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Barron’s takes on gambling - in all forms

edited February 13 in Other Investing
Still wading through this lengthy feature piece. Good timing - the Barron’s cover story coinciding with the 2022 Super Bowl. Sources tell Barron’s that $7.6 Billion will be wagered on the game this year - an increase of 78% over last year. The increase is largely a result of the spread of online sports betting (and every other form of wagering) across the country as more and more states legalize it. Biggest players are DraftKings (DKNG), MGM Resorts (MGM), Flutter’s FanDuel (PDYPY) and Caesars Entertainment (CZR). Penn Gaming and Ballys are lesser players.

The article is a curious mix of statistics and psychology. It delves into the mind of gamblers as explained by psychiatrists. It cites a an addiction counselor telling of people in the U.S. betting on a tennis match somewhere in Eastern Europe in the wee-morning hours here - not because they cared about tennis, but because they needed the dopamine “fix” gained from having money on the line. But the article strongly makes a case that Americans are addicted to gambling in many different forms, citing trading in crypto, fungible tokens and stocks as other parts of the overall equation. And it hits hard at the cost to society.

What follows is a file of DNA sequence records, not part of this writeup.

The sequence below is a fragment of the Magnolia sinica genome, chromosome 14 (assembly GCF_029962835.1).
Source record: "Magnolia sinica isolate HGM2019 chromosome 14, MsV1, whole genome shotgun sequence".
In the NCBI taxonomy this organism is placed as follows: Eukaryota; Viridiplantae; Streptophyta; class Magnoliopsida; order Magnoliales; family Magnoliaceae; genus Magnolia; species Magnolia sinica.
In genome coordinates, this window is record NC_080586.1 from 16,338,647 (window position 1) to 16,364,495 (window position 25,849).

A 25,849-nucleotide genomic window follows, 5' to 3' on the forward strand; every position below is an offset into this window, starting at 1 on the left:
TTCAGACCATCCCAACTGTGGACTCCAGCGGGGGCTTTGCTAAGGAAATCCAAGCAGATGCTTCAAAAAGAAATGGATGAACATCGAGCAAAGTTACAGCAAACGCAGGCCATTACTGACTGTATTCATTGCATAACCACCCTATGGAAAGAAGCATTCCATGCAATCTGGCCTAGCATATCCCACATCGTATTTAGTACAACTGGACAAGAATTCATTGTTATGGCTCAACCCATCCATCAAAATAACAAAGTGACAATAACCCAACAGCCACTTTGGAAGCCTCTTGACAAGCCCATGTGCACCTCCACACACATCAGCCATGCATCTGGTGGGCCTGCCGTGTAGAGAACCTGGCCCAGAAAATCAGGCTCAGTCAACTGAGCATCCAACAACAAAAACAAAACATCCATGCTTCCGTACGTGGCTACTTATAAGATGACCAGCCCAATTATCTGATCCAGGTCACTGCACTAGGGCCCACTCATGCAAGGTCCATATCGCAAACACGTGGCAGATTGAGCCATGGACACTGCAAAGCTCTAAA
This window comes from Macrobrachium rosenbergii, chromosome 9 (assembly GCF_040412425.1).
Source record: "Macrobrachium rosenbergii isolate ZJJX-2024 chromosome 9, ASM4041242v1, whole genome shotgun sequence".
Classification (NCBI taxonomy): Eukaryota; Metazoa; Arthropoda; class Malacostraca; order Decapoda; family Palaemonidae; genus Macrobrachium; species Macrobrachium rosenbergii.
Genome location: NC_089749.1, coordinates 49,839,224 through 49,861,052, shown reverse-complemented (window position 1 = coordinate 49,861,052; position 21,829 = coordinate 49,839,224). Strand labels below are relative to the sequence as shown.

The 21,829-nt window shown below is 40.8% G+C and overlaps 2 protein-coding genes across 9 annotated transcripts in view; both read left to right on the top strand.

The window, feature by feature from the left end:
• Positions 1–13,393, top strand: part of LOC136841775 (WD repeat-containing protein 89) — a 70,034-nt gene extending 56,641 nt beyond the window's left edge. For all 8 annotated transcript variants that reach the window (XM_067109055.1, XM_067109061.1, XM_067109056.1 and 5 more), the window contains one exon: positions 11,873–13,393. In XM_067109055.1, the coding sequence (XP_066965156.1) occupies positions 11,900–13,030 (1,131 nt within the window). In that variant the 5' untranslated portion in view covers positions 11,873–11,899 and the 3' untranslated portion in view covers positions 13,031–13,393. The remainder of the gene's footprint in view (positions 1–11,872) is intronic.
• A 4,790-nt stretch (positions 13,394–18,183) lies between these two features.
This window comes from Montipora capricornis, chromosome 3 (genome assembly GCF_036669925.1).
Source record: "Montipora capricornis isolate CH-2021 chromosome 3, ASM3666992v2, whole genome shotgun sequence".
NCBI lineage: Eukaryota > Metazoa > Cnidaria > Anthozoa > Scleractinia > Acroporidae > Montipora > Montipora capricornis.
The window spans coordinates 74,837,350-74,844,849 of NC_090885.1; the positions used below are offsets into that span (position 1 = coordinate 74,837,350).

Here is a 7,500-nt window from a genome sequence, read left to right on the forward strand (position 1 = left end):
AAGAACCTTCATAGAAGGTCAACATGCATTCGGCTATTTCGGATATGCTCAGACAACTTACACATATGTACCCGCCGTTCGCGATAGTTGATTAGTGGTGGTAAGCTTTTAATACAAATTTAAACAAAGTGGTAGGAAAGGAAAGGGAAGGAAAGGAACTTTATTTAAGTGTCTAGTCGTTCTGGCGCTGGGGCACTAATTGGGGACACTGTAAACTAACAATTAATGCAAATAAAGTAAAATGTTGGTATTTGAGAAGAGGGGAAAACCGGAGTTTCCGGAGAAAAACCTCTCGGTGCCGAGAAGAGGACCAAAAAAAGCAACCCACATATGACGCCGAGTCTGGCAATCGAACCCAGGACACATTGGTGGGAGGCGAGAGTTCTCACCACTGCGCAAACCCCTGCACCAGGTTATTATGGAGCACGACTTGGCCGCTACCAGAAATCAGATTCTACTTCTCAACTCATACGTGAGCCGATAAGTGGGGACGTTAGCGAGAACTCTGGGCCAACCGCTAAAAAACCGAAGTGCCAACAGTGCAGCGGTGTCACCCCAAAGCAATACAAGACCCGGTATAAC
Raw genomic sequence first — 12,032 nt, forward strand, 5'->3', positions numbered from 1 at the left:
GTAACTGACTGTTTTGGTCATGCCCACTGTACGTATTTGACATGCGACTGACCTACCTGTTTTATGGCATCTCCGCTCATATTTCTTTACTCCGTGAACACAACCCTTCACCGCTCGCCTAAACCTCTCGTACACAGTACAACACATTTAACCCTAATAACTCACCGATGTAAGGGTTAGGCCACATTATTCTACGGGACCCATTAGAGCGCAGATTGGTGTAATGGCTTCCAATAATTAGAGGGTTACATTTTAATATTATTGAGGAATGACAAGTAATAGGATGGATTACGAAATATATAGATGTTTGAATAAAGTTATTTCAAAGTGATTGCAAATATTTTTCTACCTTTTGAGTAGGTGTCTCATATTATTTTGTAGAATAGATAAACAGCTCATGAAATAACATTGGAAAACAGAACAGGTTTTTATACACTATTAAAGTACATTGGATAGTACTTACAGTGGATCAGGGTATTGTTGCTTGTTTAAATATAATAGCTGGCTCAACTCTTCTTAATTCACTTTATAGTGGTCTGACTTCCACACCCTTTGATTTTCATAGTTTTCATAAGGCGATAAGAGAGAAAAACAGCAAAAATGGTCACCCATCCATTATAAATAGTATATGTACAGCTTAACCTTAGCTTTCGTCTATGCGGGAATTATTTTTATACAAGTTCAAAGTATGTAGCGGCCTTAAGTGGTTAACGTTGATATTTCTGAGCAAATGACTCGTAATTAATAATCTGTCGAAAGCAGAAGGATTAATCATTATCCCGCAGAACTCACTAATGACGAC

There’s a lot said about Robinhood and how it has used targeted “cues” to spark risk taking by customers. Some of this has been toned down in the face of public criticism. The SEC is expected soon to unveil regulations to better prevent abuse - especially of inexperienced traders. One thing mentioned was the “herd mentality” of investors. So, here’s a parting quotation from the article on that point. Food for thought:

“About 35% of the stock bought by Robinhood users are concentrated in 10 companies, compared with 24% by retail investors overall, according to a forthcoming study in the Journal of Finance. Investors tend to congregate in stock “herding events” ….. The results don't look encouraging. Robinhood traders lose an average of 4.3% during each herding episode. After adjusting for market returns, losses hit 5.5%. Robinhood declined to comment to Barron's …”

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